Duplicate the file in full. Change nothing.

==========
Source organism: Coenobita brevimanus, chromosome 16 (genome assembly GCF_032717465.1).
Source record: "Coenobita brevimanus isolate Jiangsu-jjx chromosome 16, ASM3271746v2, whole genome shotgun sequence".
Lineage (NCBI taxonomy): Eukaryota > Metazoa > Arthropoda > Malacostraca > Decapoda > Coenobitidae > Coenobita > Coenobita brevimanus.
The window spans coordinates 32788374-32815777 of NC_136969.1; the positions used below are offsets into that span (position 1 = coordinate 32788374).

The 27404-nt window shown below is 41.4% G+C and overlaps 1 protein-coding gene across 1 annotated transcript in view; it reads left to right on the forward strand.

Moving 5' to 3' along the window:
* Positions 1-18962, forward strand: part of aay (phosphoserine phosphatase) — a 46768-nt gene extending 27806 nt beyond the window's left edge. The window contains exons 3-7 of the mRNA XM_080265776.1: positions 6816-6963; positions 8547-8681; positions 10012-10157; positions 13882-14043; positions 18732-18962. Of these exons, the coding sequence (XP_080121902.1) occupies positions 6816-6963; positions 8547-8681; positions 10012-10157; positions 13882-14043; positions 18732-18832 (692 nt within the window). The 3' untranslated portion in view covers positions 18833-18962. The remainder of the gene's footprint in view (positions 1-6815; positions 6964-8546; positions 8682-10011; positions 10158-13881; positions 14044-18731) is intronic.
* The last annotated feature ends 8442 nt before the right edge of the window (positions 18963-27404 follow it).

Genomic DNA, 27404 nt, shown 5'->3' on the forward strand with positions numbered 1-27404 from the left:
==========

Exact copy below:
Source organism: Coenobita brevimanus, chromosome 16 (genome assembly GCF_032717465.1).
Source record: "Coenobita brevimanus isolate Jiangsu-jjx chromosome 16, ASM3271746v2, whole genome shotgun sequence".
Lineage (NCBI taxonomy): Eukaryota > Metazoa > Arthropoda > Malacostraca > Decapoda > Coenobitidae > Coenobita > Coenobita brevimanus.
The window spans coordinates 32788374-32815777 of NC_136969.1; the positions used below are offsets into that span (position 1 = coordinate 32788374).

The 27404-nt window shown below is 41.4% G+C and overlaps 1 protein-coding gene across 1 annotated transcript in view; it reads left to right on the forward strand.

Moving 5' to 3' along the window:
* Positions 1-18962, forward strand: part of aay (phosphoserine phosphatase) — a 46768-nt gene extending 27806 nt beyond the window's left edge. The window contains exons 3-7 of the mRNA XM_080265776.1: positions 6816-6963; positions 8547-8681; positions 10012-10157; positions 13882-14043; positions 18732-18962. Of these exons, the coding sequence (XP_080121902.1) occupies positions 6816-6963; positions 8547-8681; positions 10012-10157; positions 13882-14043; positions 18732-18832 (692 nt within the window). The 3' untranslated portion in view covers positions 18833-18962. The remainder of the gene's footprint in view (positions 1-6815; positions 6964-8546; positions 8682-10011; positions 10158-13881; positions 14044-18731) is intronic.
* The last annotated feature ends 8442 nt before the right edge of the window (positions 18963-27404 follow it).

Genomic DNA, 27404 nt, shown 5'->3' on the forward strand with positions numbered 1-27404 from the left: